7.2 To bring certainty and clarity in certain areas where goods and services aspects may overlap, it is proposed to empower the Central Government to specify certain supplies as supply of service or otherwise, whether in full or part. Services so declared will be taxed as a supply of service notwithstanding anything to the contrary. This is not meant to be unbridled power and shall operate within the existing legal restraints on the subject.

 7.3 In the light of the discussions in the previous paragraph, supplies of electricity, power, heat, refrigeration and ventilation may be specified as not comprising supply of services. Sale of SIM card with talk time [Idea Mobile Communication Ltd Vs CCEC, Cochin (2o11-TIOL-71-SC-ST)], downloadable on-site software and similar supplies through the internet may be specified as services. Service element involved in the supplies in respect of works contracts, restaurants, outdoor catering may be subject to tax as services at the prescribed rates, so that goods portion falling within the taxation powers of state governments, will stand excluded.

8.0       Negative list of services:

8.1 An indicative negative list is given in the Annexure. This is only a proposition to initiate a discussion. While drawing the indicative negative list some of the considerations found relevant are as follows:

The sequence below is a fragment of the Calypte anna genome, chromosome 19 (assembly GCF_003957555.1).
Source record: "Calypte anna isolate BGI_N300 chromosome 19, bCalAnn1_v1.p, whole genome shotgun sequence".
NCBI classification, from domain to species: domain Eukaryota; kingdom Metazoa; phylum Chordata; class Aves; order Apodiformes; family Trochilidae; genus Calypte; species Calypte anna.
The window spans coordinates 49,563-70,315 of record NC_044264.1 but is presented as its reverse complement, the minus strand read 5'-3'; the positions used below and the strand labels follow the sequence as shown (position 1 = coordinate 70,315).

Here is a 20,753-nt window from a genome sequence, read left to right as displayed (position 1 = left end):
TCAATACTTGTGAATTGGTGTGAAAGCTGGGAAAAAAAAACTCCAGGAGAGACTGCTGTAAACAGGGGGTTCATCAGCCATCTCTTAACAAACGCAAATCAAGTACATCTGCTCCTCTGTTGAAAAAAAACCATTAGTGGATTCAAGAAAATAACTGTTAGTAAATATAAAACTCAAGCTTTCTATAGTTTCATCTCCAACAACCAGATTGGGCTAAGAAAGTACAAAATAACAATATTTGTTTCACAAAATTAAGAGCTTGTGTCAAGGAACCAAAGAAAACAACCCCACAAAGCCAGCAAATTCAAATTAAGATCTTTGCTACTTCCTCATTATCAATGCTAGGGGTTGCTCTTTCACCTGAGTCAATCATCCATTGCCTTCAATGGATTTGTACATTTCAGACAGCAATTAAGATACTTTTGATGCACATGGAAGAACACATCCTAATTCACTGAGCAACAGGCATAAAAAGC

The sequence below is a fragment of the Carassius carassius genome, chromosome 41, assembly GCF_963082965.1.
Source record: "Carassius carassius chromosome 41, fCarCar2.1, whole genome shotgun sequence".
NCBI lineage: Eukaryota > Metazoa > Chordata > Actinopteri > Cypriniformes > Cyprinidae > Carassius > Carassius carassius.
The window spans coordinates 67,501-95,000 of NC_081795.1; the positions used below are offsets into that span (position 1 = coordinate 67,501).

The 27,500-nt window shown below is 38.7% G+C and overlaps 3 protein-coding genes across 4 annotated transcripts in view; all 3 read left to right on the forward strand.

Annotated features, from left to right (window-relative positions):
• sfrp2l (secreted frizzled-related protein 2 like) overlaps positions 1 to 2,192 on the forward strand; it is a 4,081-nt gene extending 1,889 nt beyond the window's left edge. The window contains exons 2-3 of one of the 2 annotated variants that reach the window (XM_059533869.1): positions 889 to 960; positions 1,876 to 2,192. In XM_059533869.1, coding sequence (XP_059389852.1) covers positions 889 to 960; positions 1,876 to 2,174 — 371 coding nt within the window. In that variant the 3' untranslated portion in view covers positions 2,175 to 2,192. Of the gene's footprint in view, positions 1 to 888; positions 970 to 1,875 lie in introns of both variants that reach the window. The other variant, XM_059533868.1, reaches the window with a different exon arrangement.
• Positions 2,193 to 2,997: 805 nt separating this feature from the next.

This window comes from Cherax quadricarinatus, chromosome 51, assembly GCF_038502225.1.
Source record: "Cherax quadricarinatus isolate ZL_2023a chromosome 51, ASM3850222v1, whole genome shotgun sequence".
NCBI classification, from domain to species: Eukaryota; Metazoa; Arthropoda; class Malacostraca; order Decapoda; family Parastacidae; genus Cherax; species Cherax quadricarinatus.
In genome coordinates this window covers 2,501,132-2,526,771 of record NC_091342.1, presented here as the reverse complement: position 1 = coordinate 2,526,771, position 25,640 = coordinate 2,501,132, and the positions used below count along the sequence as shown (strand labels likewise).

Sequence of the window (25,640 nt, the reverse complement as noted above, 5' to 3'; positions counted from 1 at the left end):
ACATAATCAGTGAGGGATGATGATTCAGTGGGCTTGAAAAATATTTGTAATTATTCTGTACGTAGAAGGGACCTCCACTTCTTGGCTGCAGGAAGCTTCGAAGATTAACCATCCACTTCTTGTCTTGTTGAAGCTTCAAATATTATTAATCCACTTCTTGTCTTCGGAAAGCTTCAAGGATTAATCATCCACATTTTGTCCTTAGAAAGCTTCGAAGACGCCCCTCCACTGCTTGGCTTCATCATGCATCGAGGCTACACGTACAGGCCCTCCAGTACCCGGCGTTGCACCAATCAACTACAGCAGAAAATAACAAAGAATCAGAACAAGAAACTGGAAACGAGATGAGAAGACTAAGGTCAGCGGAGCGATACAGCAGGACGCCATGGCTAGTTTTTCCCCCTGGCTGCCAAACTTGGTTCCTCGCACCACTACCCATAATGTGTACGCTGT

(i)  Administrative considerations: taxation of Government, difficult to tax sectors e.g. margin-based financial services.

(ii)    Under contractual obligations: Specified international bodies and diplomatic missions

(iii)  Welfare considerations: welfare of vulnerable sections of society, essential education, public health; public transport, services by non-profit entities, religious services, promotion of art, culture and sports.

(iv)  Economic considerations: transport of export goods, services meant for agriculture, animal husbandry and infrastructure development.

(v) Explicit activities in the nature of services, which are within the taxing powers of States: betting and lotteries, tolls.

 8.2 Most of the services provided by government are provided without a specific charge to the recipient and thus shall not be liable to tax. However the other supplies could be classified as follows:

i. Where services are provided at market rates and compete with private entities;
ii.Where services are provided at concessional rates but compete with private entities;

iii. Where services are provided exclusively or predominantly by government.